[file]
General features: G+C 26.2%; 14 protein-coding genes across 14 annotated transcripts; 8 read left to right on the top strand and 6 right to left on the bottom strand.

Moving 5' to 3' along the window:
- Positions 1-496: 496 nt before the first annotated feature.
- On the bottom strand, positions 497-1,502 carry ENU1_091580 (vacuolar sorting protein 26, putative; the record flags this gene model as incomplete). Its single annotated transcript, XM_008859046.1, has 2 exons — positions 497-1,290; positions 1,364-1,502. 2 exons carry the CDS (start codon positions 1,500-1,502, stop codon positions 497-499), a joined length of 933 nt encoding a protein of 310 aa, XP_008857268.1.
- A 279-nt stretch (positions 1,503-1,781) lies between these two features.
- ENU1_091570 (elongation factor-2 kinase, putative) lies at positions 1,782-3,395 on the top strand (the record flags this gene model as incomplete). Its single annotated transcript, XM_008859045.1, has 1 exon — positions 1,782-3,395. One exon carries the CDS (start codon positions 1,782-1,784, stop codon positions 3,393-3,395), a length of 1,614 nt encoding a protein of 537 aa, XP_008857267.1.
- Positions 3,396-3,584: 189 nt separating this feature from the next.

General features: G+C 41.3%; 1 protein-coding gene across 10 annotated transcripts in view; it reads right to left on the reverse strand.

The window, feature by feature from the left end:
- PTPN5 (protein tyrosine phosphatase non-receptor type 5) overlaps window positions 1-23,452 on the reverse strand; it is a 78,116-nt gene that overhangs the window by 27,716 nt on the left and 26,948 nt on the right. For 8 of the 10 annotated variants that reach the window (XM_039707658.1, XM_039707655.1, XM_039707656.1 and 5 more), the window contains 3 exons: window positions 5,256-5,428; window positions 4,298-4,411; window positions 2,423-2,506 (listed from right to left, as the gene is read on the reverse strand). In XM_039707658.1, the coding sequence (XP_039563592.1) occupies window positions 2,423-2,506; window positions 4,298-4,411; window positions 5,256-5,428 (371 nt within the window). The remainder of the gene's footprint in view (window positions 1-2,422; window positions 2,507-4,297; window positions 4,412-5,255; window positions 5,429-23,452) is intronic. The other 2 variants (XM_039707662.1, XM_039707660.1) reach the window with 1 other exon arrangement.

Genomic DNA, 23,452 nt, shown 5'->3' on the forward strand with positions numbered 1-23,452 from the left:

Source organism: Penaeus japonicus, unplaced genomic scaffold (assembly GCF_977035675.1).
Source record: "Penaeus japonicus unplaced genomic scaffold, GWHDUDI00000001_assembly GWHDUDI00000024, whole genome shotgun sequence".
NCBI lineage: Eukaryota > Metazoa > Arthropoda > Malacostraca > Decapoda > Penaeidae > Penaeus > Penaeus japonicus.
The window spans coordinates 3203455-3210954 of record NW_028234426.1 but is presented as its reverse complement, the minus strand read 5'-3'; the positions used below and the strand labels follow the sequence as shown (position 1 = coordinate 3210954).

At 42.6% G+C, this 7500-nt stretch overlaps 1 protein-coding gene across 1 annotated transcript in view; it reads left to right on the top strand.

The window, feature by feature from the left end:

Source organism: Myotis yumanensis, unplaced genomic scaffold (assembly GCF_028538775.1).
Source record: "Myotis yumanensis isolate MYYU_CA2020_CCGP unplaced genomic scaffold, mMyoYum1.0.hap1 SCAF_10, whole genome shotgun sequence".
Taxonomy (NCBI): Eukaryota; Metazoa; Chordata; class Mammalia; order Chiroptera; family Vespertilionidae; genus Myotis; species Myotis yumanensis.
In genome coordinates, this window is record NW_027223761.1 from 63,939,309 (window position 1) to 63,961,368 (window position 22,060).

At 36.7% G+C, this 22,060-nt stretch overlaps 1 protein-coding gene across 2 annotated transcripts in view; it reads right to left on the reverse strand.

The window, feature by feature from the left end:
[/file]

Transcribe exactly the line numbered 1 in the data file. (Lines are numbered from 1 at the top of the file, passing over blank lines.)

General features: G+C 26.2%; 14 protein-coding genes across 14 annotated transcripts; 8 read left to right on the top strand and 6 right to left on the bottom strand.